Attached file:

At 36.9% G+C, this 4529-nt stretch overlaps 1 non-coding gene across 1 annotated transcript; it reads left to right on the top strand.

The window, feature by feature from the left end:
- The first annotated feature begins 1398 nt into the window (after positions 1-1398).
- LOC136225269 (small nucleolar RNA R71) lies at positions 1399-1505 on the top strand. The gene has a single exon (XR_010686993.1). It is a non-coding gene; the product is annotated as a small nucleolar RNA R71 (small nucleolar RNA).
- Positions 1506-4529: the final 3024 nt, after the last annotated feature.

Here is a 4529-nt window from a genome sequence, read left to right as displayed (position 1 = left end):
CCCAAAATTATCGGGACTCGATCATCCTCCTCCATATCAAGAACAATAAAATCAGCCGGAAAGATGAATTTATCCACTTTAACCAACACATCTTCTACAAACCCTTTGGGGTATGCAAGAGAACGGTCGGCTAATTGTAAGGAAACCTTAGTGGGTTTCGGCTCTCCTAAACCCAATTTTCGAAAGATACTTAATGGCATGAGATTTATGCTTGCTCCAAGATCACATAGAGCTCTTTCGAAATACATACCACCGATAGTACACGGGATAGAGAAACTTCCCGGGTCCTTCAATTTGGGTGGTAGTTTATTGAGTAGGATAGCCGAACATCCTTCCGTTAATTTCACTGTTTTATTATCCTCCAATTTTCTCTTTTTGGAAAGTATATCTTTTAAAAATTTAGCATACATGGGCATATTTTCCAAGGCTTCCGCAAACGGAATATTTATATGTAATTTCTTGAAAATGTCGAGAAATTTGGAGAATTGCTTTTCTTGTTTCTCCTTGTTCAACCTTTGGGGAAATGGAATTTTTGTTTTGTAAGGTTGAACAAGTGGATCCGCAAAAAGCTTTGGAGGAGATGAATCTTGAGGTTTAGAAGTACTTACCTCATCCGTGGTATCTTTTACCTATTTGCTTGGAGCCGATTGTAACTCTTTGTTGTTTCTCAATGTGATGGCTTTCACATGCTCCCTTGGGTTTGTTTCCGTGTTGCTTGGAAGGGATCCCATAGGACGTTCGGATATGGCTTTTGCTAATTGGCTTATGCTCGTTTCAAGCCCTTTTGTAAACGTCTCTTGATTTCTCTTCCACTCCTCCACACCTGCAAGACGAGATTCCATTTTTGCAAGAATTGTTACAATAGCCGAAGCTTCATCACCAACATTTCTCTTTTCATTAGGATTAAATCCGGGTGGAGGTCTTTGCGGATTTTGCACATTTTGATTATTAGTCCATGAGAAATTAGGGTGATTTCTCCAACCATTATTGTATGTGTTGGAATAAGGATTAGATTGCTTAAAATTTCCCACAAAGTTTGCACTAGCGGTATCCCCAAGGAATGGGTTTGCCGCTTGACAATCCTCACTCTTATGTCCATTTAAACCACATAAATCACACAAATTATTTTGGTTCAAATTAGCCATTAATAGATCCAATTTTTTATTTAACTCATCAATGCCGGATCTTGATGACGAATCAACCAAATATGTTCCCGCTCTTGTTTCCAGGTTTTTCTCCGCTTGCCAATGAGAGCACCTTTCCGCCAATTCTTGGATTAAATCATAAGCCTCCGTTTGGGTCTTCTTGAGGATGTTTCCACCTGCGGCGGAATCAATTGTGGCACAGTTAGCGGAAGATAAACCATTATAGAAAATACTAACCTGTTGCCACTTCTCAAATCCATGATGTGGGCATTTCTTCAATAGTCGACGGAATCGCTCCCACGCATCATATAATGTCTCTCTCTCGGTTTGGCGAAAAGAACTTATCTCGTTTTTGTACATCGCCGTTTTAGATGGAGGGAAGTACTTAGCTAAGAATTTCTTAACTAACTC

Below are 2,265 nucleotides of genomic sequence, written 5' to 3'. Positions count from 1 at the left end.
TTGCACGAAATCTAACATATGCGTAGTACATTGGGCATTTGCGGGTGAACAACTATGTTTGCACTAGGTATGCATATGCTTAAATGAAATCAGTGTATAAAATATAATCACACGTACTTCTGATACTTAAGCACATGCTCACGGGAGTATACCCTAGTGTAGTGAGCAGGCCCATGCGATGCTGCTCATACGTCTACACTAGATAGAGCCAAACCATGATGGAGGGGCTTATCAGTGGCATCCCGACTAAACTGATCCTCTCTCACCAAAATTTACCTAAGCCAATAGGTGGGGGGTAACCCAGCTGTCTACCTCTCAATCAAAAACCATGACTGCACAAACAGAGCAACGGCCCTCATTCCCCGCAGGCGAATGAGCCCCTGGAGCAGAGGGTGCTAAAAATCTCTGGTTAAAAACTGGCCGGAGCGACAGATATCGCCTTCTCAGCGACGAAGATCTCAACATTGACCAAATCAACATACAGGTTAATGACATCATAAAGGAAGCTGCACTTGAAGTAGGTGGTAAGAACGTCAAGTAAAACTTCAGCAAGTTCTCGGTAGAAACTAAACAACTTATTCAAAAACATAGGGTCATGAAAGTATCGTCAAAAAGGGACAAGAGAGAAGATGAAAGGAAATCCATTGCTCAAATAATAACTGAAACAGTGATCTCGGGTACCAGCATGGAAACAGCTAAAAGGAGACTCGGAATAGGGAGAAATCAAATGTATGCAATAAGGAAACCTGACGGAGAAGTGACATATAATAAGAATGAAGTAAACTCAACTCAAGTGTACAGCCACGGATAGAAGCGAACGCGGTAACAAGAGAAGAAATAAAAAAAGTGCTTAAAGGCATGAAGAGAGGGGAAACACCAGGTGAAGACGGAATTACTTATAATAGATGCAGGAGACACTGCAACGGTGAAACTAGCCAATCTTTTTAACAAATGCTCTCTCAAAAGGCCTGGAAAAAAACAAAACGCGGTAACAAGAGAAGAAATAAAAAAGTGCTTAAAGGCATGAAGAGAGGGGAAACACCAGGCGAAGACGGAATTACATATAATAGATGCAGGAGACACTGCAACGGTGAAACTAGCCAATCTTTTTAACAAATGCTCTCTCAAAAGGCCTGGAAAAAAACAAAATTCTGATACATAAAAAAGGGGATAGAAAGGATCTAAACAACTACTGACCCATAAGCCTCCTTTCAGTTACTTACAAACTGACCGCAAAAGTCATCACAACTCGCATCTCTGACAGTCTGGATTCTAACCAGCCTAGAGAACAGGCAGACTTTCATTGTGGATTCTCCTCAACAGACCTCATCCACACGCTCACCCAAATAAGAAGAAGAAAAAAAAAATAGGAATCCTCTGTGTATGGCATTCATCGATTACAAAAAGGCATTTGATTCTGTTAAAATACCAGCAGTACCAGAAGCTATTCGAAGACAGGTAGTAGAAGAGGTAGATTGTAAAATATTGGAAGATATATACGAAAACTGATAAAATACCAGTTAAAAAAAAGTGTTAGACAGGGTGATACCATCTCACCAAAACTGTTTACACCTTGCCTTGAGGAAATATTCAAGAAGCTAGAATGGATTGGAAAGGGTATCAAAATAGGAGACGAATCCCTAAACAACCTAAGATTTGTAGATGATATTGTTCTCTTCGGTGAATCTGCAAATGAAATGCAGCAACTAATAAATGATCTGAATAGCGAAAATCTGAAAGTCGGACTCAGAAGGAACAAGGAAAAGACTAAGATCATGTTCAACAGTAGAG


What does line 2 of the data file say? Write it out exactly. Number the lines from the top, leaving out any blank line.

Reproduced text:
The window, feature by feature from the left end: